The Phantom Tollbooth

The Dirty Boogie
Artist:  The Brian Setzer Orchestra
Label:  Interscope Records (1998)
Producer:  Peter Collins
URL: http://interscope.boxtop.com/setzer1.html
Time:  13 tracks/49:40

The party is in full swing, friends. Pull on your brogues and saddle shoes and head for the dance floor. The Brian Setzer Orchestra is in the house and it's time to cut some rug with the Lindy and the Schmooze. Go, Daddy-O, go!

Fronting a big band with rock guitar was Setzer's brilliantly original idea--an idea beautifully captured on his last three albums as The Brian Setzer Orchestra. His former years as the Stray Cat's front man in the eighties have proven instrumental in his present ability to pen fifties-sounding rock and swing hybrids. His orchestra is the real deal--mostly experienced session players on breaks between soundtrack work like The Lion King. Sporting five saxophones, four trumpets, four trombones, two bass players, and a lone drummer in his band, Brian Setzer couples his crooning, raspy voice and retro, Gretsch guitars to create a veritable sock-hop's worth of big band sounds and reckless rock and rolling. Like his impressive 1996 album, Guitar Slinger, which beat the current batch of modern swingers to the punch, this new one takes his swing-injected rock-a-billy to an even more overt level of excitement and obvious homage.

Offering fewer Setzer originals than his last album, The Dirty Boogie is more like a tribute to the golden age, with a cluster of cover songs from the late fifties and early sixties. He only wrote six of the thirteen songs here, compared with nine out of twelve on the last album. Setzer's handpicked selections work seamlessly here with his own originals, however, giving this album greater continuity. The popular Gap commercial--complete with khaki-wearing, lindy-leaping, freeze-framing dancers--was inspirational. The national exposure of this classic tune has propelled Setzer's respectful take on Louis Prima's "Jump Jive an' Wail" onto the radio and up the Billboard charts. It's a snap-happy rendition of the oldie and the album's most radio-friendly single. On the version of Leiber and Stroller's "You're the Boss," originally made famous by Elvis and Ann-Margret, No Doubt's Gwen Stefani joins Setzer in an accessible yet spirited duet. Perhaps the best cover in the lot is Setzer's rollicking remake of his Stray Cat classic, "Rock this Town." Delivered here with horn-heavy bravado and an unruly guitar solo of Setzer's unmatched signature sizzle, this update is better than the original. Another of the borrowed highlights include a saucy rendition of Bobby Darin's 1962 single, "As Long As I'm Singin'," used here as the last track to bring this hopping party to a dizzy end. Setzer's own songs are virtually indistinguishable from the others, displaying his songwriting and guitar-playing gifts in this bygone genre. Although he could almost be right at home on the radio over half a century ago, we can be grateful he is our contemporary. The album opens with "This Cat's on a Hot Tin Roof," which gets your fingers snapping and toes tapping right from the get go on a ride that barely lets up. Later, on the only track produced by Phil Ramone, "Hollywood Nocturne" further proves Setzer's songwriting talent. The vocal effects, lush orchestration, and overall Sinatra-esque vibe make this one of the album's most notable highlights and a rare laid-back moment amidst the more revved-up rockers.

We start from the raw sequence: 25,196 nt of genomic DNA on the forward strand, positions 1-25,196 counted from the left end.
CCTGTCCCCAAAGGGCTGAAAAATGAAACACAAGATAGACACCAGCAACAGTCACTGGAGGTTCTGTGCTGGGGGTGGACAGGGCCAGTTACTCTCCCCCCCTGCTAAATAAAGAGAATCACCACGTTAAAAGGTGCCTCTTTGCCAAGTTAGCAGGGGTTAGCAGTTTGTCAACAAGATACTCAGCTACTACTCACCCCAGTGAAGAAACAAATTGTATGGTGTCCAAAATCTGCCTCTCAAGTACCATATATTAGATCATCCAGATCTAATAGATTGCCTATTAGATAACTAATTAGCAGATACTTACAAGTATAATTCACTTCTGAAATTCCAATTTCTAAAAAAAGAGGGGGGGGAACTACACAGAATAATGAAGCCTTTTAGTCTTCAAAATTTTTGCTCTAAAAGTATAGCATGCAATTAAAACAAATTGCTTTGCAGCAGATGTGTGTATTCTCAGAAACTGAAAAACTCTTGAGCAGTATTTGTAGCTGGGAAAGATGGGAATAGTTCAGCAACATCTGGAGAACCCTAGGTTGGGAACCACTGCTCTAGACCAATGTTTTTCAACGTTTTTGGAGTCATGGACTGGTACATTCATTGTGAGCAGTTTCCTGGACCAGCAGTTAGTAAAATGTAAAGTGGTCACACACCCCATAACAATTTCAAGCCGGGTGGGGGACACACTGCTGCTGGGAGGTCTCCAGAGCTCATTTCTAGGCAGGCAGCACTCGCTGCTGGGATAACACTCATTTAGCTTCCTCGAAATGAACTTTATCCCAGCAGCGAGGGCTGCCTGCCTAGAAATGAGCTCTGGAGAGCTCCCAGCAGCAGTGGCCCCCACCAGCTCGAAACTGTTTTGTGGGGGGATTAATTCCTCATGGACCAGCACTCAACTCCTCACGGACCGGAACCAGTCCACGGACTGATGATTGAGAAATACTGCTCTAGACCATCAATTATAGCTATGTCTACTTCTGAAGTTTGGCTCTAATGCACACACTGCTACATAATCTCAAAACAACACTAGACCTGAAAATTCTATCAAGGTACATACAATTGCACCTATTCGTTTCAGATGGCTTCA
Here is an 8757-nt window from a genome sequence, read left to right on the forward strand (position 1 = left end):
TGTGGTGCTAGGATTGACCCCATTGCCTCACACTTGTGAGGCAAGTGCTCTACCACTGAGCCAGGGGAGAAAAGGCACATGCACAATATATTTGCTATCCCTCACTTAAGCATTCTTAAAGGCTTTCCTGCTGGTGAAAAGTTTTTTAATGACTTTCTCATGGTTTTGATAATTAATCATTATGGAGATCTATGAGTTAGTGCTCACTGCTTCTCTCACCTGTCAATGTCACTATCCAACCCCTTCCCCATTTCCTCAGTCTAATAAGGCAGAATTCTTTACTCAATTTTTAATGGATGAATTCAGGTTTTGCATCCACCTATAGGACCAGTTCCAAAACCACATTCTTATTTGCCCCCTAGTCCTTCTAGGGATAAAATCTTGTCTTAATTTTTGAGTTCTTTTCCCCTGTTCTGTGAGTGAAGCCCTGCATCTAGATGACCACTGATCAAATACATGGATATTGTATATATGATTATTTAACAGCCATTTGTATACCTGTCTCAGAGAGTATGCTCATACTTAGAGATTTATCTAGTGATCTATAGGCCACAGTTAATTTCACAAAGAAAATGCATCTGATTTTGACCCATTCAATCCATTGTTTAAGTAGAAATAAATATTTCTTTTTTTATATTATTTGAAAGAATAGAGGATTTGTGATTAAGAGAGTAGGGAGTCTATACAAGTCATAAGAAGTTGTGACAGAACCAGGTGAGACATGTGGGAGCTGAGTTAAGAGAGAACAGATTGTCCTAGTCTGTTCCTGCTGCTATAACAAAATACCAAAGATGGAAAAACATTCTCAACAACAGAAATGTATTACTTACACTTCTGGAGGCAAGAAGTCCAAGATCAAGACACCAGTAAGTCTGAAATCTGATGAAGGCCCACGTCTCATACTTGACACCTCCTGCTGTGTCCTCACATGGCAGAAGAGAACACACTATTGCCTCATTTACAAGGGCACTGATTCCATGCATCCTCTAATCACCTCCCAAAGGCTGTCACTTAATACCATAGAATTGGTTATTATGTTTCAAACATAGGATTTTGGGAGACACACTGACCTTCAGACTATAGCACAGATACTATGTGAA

The lyrics are mostly benign tales of chicks and cars, hep-cats, and hip dance moves. There are a few racier remarks, mostly in the form of mild sexual innuendos, like "The Dirty Boogie's" sly references to the horizontal mambo. Overall, it is PG, not R-rated fare. On the flip side, there's not much of substance here either. This musical tradition hales from a period before the rise of more introspective singer-songwriters, and Setzer has kept this tradition intact.  Tongue-in-cheek humor and clever anachronisms contribute to the overall wit. It's fun stuff played for charm and ambience rather than cerebral intake.

Although bound to be more commercially successful, this album is not quite as ground-breaking, genre-busting, or delightfully diverse as Guitar Slinger. Setzer played it safer here, capitalizing on the swing movement resurgence he helped engender to create a brash, upbeat album with more of a vintage focus.  Despite the modest creative shortcomings, The Dirty Boogie definitely offers a party full of pleasurable toe-tappin' fun. One of those rare albums with multi-generational appeal, younger folk with an infatuation for something fresh may be floored to find grandma kicking up some dust to these ditties. Why not join her in the jitterbug?

By Steven Stuart Baldwin (9/4/98)